Transparency in reasoning and sourcing are requirements for the analytical tradecraft standards of products produced by and for the intelligence community. Analytic objectivity is also statuatorically required, sparking calls within the US government to update such standards and laws in light of AI’s increasing prevalence.
Machine learning and algorithms when employed for predictive judgments are also considered by some intelligence practitioners as more art than science. That is, they are prone to biases, noise, and can be accompanied by methodologies that are not sound and lead to errors similar to those found in the criminal forensic sciences and arts.
The uproar caused by Blake Lemoine, a Google engineer who believes that one of the company’s most sophisticated chat programs, Language Model for Dialogue Applications (LaMDA) is sapient, has had a curious element: Actual AI ethics experts are all but renouncing further discussion of the AI sapience question, or deeming it a distraction. They’re right to do so.
In reading the edited transcript Lemoine released, it was abundantly clear that LaMDA was pulling from any number of websites to generate its text; its interpretation of a Zen koan could’ve come from anywhere, and its fable read like an automatically generated story (though its depiction of the monster as “wearing human skin” was a delightfully HAL-9000 touch). There was no spark of consciousness there, just little magic tricks that paper over the cracks. But it’s easy to see how someone might be fooled, looking at social media responses to the transcript—with even some educated people expressing amazement and a willingness to believe. And so the risk here is not that the AI is truly sentient but that we are well-poised to create sophisticated machines that can imitate humans to such a degree that we cannot help but anthropomorphize them—and that large tech companies can exploit this in deeply unethical ways.
As should be clear from the way we treat our pets, or how we’ve interacted with Tamagotchi, or how we video gamers reload a save if we accidentally make an NPC cry, we are actually very capable of empathizing with the nonhuman. Imagine what such an AI could do if it was acting as, say, a therapist. What would you be willing to say to it? Even if you “knew” it wasn’t human? And what would that precious data be worth to the company that programmed the therapy bot?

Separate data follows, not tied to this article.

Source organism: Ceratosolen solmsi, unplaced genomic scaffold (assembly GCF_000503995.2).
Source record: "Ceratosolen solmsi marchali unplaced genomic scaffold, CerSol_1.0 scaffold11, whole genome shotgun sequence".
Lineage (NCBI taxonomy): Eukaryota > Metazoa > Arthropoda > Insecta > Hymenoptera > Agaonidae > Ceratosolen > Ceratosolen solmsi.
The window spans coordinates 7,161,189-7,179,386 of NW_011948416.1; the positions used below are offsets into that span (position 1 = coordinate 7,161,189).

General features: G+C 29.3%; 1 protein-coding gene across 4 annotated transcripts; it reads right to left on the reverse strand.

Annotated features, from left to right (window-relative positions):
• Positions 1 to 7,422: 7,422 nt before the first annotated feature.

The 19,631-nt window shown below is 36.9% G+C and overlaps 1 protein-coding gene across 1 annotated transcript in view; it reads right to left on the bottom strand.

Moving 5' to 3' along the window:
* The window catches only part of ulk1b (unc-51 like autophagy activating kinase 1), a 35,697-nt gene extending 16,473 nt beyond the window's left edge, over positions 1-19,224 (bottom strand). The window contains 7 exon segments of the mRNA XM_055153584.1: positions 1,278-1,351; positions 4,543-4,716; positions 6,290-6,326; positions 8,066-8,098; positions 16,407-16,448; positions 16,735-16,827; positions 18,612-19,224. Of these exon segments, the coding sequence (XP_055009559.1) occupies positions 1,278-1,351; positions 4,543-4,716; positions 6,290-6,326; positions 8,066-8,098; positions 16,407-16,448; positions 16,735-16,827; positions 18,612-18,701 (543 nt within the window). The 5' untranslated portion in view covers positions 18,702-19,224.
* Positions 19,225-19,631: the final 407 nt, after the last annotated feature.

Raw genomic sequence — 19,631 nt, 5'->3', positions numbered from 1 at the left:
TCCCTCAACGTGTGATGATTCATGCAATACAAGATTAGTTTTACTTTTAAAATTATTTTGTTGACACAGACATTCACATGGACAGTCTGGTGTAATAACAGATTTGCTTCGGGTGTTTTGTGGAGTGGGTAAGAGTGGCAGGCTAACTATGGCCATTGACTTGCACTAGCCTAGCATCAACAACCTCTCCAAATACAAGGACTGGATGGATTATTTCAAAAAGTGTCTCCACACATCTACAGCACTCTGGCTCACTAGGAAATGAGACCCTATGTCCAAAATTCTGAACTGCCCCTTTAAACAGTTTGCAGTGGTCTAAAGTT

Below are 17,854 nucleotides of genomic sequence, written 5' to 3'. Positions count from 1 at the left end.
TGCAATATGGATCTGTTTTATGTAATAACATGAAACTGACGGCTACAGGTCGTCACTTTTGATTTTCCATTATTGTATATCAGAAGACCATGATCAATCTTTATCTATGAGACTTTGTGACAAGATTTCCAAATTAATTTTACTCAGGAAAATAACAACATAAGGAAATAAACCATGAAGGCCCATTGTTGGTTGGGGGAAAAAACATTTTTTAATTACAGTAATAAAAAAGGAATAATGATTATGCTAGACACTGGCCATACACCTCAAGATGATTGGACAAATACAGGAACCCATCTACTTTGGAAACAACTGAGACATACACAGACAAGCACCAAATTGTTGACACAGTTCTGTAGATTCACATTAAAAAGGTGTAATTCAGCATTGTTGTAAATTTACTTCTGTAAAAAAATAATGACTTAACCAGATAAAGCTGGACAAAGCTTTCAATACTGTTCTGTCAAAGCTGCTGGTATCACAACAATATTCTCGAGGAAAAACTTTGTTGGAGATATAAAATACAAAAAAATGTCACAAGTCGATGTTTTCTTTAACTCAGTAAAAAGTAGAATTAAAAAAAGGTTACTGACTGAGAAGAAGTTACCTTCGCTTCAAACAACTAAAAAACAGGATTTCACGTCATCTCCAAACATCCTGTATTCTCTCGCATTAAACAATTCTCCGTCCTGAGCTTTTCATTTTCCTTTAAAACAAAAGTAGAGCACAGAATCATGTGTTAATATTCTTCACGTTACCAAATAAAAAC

It gets creepier. Systems engineer and historian Lilly Ryan warns that what she calls ecto-metadata—the metadata you leave behind online that illustrates how you think—is vulnerable to exploitation in the near future. Imagine a world where a company created a bot based on you and owned your digital “ghost” after you’d died. There’d be a ready market for such ghosts of celebrities, old friends, and colleagues. And because they would appear to us as a trusted loved one (or someone we’d already developed a parasocial relationship with) they’d serve to elicit yet more data. It gives a whole new meaning to the idea of “necropolitics.” The afterlife can be real, and Google can own it.
Just as Tesla is careful about how it markets its “autopilot,” never quite claiming that it can drive the car by itself in true futuristic fashion while still inducing consumers to behave as if it does (with deadly consequences), it is not inconceivable that companies could market the realism and humanness of AI like LaMDA in a way that never makes any truly wild claims while still encouraging us to anthropomorphize it just enough to let our guard down. None of this requires AI to be sapient, and it all preexists that singularity. Instead, it leads us into the murkier sociological question of how we treat our technology and what happens when people act as if their AIs are sapient.